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SOHO 2020 | BCMA targeting agents in myeloma

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Nikhil Munshi

Nikhil Munshi, MD, MBBS, Dana-Farber Cancer Institute, Boston, MA, outlines the use of the B-cell maturation antigen (BCMA) as an important target for the treatment of multiple myeloma. Dr Munshi proceeds to discuss a variety of approaches targeting BCMA, including using antibody-drug conjugates such as belantamab mafodotin which was recently approved for the treatment of relapsed/refractory multiple myeloma based on the results of the DREAMM-2 study (NCT03525678). Dr Munshi also discusses CAR T-cell therapies targeting BCMA, and outlines recent studies evaluating idecabtagene vicleucel for this indication. Lastly, Dr Munshi evaluates CD3xBCMA targeting bi-specific antibodies, or BiTEs, currently in development for multiple myeloma, including CC-93269, which is currently being evaluated in relapsed/refractory multiple myeloma patients. This interview was recorded via an online conference call with The Video Journal of Hematological Oncology (VJHemOnc).

Transcript (edited for clarity)

BCMA is a very interesting target for myeloma. And the reason is that it is expressed on myeloma cells and normal plasma cell, but almost not anywhere else. So it is very myeloma specific target and also myeloma cells depend on BCMA for its survival partly. So when we use BCMA as a target myeloma cell, very seldom can survive without BCMA, and so resistance mechanism are not so easy to get. And that has made BCMA as a very important target...

BCMA is a very interesting target for myeloma. And the reason is that it is expressed on myeloma cells and normal plasma cell, but almost not anywhere else. So it is very myeloma specific target and also myeloma cells depend on BCMA for its survival partly. So when we use BCMA as a target myeloma cell, very seldom can survive without BCMA, and so resistance mechanism are not so easy to get. And that has made BCMA as a very important target.

Now because of that, BCMA has been targeted using multiple approaches. One of the approach which is now already approved by FDA for commercial purpose, is targeting BCMA through an antibody conjugated with an immunotoxin, and the drug which is approved, now is belantamab mafodotin, it’s a BCMA antibody conjugated with an auristatin molecule. And so when myeloma cells binds to this antibody or antibody binds to a myeloma cell through BCMA, the drug is delivered and the myeloma cells are killed. And there was a large Phase II study done with this agent. And that showed in very advanced patient population patients who were beyond the five and six cycles on a median with almost 40% patients with high-risk cytogenetic et cetera, there was a 30% response rate with a significant proportion, half more than 50% of those patients had VGPR or better.

So as a single agent, this was very effective treatment. And also a very interesting both overall survival median was around 14 months, a little bit above 14 months, and the duration of response was around 11 months with a 2.5 milligram per kg dose. And so this has made targeting BCMA through antibody as an important thing.

I must mention that the response, there’s a very curious toxicity of corneal keratopathy, that needs to be closely monitored and it’s all discussed in my presentation. But the second and probably very interesting targeting of BCMA is through CAR T-cells and CAR T-cells are produced with antibody, which is specifically binding to BCMA. And the three major studies presented at ASCO this year for example, one of the largest study was the molecule called ide-cel or the product ide-cel. And each of these three studies showed a very important finding. The response rates were from 70 plus percent to a hundred percent. And these are the patients who were between five to six to seven median lines of prior treatments already advanced disease.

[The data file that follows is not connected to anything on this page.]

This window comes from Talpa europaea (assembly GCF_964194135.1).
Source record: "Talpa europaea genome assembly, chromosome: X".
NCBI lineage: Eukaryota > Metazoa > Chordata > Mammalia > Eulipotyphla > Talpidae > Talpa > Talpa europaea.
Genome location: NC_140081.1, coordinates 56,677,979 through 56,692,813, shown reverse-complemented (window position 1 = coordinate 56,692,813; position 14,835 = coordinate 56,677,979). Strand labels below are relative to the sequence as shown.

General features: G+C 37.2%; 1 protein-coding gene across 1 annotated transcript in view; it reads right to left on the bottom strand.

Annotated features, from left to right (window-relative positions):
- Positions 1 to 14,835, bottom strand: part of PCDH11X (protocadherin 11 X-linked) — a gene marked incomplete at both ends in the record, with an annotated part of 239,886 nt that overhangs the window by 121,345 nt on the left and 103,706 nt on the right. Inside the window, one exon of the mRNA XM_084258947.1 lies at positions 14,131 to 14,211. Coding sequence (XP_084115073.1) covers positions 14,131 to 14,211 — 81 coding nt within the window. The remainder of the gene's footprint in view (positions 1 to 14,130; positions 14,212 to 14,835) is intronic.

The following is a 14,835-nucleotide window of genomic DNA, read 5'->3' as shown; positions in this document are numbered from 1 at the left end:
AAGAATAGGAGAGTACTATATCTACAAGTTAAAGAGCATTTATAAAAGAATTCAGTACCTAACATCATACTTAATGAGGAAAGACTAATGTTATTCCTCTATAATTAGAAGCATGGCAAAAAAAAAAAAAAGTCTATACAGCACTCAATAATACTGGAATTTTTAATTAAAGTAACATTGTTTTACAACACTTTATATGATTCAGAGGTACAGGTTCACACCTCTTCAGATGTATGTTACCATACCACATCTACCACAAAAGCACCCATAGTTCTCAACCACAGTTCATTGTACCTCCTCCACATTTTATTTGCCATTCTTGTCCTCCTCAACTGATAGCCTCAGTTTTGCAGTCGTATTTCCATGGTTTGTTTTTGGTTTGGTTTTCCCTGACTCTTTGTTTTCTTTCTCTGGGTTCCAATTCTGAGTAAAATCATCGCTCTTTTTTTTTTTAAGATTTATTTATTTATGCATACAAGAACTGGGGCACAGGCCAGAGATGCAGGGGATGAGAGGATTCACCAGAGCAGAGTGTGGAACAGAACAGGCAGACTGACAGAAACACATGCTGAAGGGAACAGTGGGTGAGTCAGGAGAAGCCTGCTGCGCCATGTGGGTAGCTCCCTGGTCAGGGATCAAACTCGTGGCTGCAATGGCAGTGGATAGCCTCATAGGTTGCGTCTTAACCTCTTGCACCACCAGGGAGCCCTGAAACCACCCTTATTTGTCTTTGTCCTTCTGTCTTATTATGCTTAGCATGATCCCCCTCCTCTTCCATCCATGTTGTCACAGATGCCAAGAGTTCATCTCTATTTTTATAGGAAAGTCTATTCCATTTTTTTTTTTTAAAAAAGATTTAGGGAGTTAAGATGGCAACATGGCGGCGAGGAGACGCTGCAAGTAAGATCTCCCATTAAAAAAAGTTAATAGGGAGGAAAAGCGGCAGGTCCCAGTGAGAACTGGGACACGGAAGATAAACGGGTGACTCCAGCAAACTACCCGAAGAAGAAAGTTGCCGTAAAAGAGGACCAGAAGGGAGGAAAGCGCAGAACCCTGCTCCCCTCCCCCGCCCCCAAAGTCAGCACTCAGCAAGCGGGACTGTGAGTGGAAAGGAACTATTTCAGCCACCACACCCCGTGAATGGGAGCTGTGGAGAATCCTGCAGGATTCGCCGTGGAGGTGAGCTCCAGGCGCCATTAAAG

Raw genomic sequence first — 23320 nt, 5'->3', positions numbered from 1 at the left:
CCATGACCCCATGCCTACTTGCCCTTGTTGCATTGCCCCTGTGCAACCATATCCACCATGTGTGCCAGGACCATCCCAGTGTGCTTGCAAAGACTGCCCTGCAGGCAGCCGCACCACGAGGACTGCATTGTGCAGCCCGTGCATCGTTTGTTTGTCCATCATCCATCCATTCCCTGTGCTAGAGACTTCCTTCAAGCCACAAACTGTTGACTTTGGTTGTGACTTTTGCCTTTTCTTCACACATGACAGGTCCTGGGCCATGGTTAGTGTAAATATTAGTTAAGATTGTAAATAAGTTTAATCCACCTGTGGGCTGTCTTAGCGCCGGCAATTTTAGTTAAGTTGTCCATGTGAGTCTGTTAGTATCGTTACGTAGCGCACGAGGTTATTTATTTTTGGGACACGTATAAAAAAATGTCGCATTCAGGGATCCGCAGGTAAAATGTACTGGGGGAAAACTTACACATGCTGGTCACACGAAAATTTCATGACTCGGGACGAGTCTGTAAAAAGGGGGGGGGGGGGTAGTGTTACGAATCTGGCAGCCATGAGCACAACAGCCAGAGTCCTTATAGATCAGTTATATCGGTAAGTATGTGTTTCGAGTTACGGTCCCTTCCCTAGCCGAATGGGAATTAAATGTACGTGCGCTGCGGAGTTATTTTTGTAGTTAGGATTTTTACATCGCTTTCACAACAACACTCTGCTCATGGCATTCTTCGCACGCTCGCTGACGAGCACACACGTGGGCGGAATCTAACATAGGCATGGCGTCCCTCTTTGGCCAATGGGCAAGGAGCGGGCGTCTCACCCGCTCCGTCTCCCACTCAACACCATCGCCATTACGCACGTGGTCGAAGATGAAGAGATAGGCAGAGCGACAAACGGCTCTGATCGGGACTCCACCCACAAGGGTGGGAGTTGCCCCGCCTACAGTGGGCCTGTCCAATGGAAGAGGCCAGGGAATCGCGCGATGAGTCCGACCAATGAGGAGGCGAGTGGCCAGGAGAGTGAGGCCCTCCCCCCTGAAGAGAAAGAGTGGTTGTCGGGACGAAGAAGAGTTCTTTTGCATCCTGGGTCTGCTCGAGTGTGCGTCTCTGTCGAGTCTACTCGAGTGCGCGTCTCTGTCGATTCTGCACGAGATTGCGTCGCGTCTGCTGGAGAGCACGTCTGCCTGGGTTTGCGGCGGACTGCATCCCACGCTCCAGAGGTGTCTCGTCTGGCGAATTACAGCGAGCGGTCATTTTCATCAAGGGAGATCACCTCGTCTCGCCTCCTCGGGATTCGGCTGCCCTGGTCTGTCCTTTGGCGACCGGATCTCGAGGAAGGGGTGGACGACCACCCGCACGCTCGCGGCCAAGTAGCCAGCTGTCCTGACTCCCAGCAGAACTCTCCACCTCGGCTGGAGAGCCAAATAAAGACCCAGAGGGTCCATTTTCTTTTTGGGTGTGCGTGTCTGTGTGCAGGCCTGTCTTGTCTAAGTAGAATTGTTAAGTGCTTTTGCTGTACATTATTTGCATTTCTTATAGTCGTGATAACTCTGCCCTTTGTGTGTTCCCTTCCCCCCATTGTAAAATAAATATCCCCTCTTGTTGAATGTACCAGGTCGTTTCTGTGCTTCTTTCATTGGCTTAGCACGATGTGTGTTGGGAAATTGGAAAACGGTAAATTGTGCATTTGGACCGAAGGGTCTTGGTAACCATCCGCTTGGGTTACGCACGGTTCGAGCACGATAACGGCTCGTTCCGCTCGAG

There were a majority of them were, almost all of them were triple refractory, majority were penta refractory, et cetera. And the response, it was such a high number. And if you look at the duration of response in one of the study, the ide-cel study, it was close to nine months and the others had not yet reached or it’s a little bit early. And number of these responses were MRD negative. So there’s a great excitement about that. And then finally, of course, safety is an important concern and we can discuss about it. But cytokine release syndrome is one of the toxicity. And then the third way of targeting BCMA has been using what is called BiTE or bi-specific antibody, which is where this conjugated antibody has one end that is recognizing BCMA, but other end recognizing some part of the T cell, the most common being CD3.

So it’s a CD3/BCMA antibody, that brings the immune cells closer to the myeloma cells and thereby leads to immune mediated killing of myeloma cells. And also there are a number of molecules now in various forms of development and stages, Phase II. And for example, a molecule called CC-93269 is a bivalent bi-specific T-cell engager now which had what was considered to be a therapeutic dose or a higher dose had close to 90% response rate. Again, in bi-specifics also you will end up seeing CRS as one of the toxicity to keep in mind.

So the point ends up being that BCMA is an excellent target and we can pursue various matters to go after it. And some anecdotal studies recently published more single to three patient experiences is that when patients have relapsed from one kind of BCMA targeting treatment, you could utilize a different BCMA targeting treatment. So for example, a patient had CAR T-cells and they relapse. You can use belantamab and possibly get response as well. And so one relapse from BCMA targeting drug does not rule out using BCMA again in this patient population.

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